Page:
Not Blowing Smoke: Indiana’s Marijuana Laws Keep Things Simple for Employers, for Now

2020-03-18T11:55:36-05:00March 18, 2020|Categories: In the News, Labor & Employment|Tags: , |
2 min. read

As most are aware, many states have recently repealed statutes criminalizing the possession or use of marijuana, at a minimum, created an exemption for medical use. Illinois,1 Michigan,2 Colorado,3  California,4 and Massachusetts 5 are among states that have fully decriminalized marijuana for personal use.  In addition, many states, such as Ohio, have declined to legalize marijuana for recreational use but have enacted laws to permit medical use of marijuana.6

Indiana is not one of those states.  Notwithstanding the national trend of States repealing statutes that criminalized possession of marijuana, Indiana remains steadfast in its prohibition of marijuana.7 While opinions obviously vary a great deal as to the wisdom of that prohibition, this continuing prohibition does, for the time being, hold at bay some of the thornier issues that can arise for employers regarding employee use of marijuana.

The principle concern for employers is of course the concern that any sort of intoxication by employees will result in harm to a third-party and, thus, liability to the employer under the doctrine of respondeat superior.  This principle holds that “an employer is liable for employees’ tortious acts only if those acts occurred within the scope of employment.” Cox v. Evansville Police Dept., 107 NE3d 453, 460 (Ind. 2018).  In addition, the Federal Drug-Free Workplace Act of 19881  requires some federal contractors to agree to provide a drug-free workplace as a condition of receiving a contract from a federal entity.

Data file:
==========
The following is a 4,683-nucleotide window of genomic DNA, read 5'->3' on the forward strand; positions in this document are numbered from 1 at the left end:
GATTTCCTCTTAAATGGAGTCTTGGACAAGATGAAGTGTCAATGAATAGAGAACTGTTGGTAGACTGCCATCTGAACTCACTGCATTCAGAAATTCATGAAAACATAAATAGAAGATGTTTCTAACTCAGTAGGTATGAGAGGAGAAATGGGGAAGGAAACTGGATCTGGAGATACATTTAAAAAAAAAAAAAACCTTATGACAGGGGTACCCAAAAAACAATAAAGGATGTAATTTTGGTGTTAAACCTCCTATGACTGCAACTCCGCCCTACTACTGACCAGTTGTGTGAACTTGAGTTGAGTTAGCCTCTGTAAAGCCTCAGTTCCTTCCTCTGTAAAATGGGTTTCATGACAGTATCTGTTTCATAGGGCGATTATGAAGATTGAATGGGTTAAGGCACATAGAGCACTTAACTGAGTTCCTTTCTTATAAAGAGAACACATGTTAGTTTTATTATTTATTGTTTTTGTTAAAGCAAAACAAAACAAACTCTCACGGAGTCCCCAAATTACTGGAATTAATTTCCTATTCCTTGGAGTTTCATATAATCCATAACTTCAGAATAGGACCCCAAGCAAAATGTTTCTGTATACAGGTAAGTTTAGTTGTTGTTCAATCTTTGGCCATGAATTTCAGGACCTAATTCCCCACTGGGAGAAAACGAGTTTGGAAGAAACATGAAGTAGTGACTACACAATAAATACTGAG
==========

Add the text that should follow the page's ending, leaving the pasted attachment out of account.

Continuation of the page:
In light of these concerns, many employers understandably have implemented drug testing as a condition for employment, either at the beginning of employment or as a condition of continuing employment. Marijuana raises a unique challenge for employers in that an employee may test positive even when the employee is not under the influence of marijuana and has not been for quite some time. Marijuana typically results in intoxication for a period of two to three hours.8 Nonetheless, metabolites of THC 9 use can remain present in the body at detectible amounts several days after use.10

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1 Cannabis Regulation and Tax Act, signed into law by Illinois Governor J.B. Pritzker January 1, 2020.

2  Michigan Regulation and Taxation of Marijuana Act, passed 2018.

3 Colorado Constitution of 1876, Art. XVIII, § 16.

4  California passed Proposition 64 in 2016, permitting recreational use of marijuana by persons over 21 years of age.

5  Mass. Gen. Laws. Ch. 94G, § 7.

6  See, for instance, Ohio Revised Code Chapter 3796.

7  Ind. Code § 35-48-4-11(a) provides:

A person who:


      1. knowingly or intentionally possesses (pure or adulterated) marijuana, hash oil, hashish, or salvia;
      2. knowingly or intentionally grows or cultivates marijuana; or
      3. knowing that marijuana is growing on the person’s premises fails to destroy the marijuana plants;

 commits possession of marijuana … a Class B Misdemeanor …

Likewise, marijuana remains a controlled substance under federal law.  21 U.S.C. §§ 811, 841.

8  National Highway Traffic Safety Administration, “Marijuana-Impaired Driving, A Report to Congress,” July 2017, p. 13.

9  Delta-9-tetrahydrocannabinal, the primary psychoactive substance in marijuana.  Id., p. 4.

10  Id., p. 10.